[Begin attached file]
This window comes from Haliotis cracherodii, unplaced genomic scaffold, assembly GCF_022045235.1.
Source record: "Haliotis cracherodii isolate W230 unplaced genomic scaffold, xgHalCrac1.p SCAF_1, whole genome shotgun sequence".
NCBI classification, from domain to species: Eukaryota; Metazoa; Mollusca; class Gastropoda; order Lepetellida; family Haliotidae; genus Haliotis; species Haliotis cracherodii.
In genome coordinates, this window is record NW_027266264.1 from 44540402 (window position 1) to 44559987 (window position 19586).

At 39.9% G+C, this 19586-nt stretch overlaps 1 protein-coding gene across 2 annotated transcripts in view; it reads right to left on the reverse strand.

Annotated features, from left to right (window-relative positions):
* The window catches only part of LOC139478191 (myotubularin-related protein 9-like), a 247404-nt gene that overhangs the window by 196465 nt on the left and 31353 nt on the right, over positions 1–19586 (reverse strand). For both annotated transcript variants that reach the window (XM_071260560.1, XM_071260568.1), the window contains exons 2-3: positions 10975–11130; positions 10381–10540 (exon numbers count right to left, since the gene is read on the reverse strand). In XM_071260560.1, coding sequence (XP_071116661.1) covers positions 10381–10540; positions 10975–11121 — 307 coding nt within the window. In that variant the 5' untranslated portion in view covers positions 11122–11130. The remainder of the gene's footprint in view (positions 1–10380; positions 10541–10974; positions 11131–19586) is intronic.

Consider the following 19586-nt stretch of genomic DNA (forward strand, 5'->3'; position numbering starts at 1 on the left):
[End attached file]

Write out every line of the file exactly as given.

This window comes from Haliotis cracherodii, unplaced genomic scaffold, assembly GCF_022045235.1.
Source record: "Haliotis cracherodii isolate W230 unplaced genomic scaffold, xgHalCrac1.p SCAF_1, whole genome shotgun sequence".
NCBI classification, from domain to species: Eukaryota; Metazoa; Mollusca; class Gastropoda; order Lepetellida; family Haliotidae; genus Haliotis; species Haliotis cracherodii.
In genome coordinates, this window is record NW_027266264.1 from 44540402 (window position 1) to 44559987 (window position 19586).

At 39.9% G+C, this 19586-nt stretch overlaps 1 protein-coding gene across 2 annotated transcripts in view; it reads right to left on the reverse strand.

Annotated features, from left to right (window-relative positions):
* The window catches only part of LOC139478191 (myotubularin-related protein 9-like), a 247404-nt gene that overhangs the window by 196465 nt on the left and 31353 nt on the right, over positions 1–19586 (reverse strand). For both annotated transcript variants that reach the window (XM_071260560.1, XM_071260568.1), the window contains exons 2-3: positions 10975–11130; positions 10381–10540 (exon numbers count right to left, since the gene is read on the reverse strand). In XM_071260560.1, coding sequence (XP_071116661.1) covers positions 10381–10540; positions 10975–11121 — 307 coding nt within the window. In that variant the 5' untranslated portion in view covers positions 11122–11130. The remainder of the gene's footprint in view (positions 1–10380; positions 10541–10974; positions 11131–19586) is intronic.

Consider the following 19586-nt stretch of genomic DNA (forward strand, 5'->3'; position numbering starts at 1 on the left):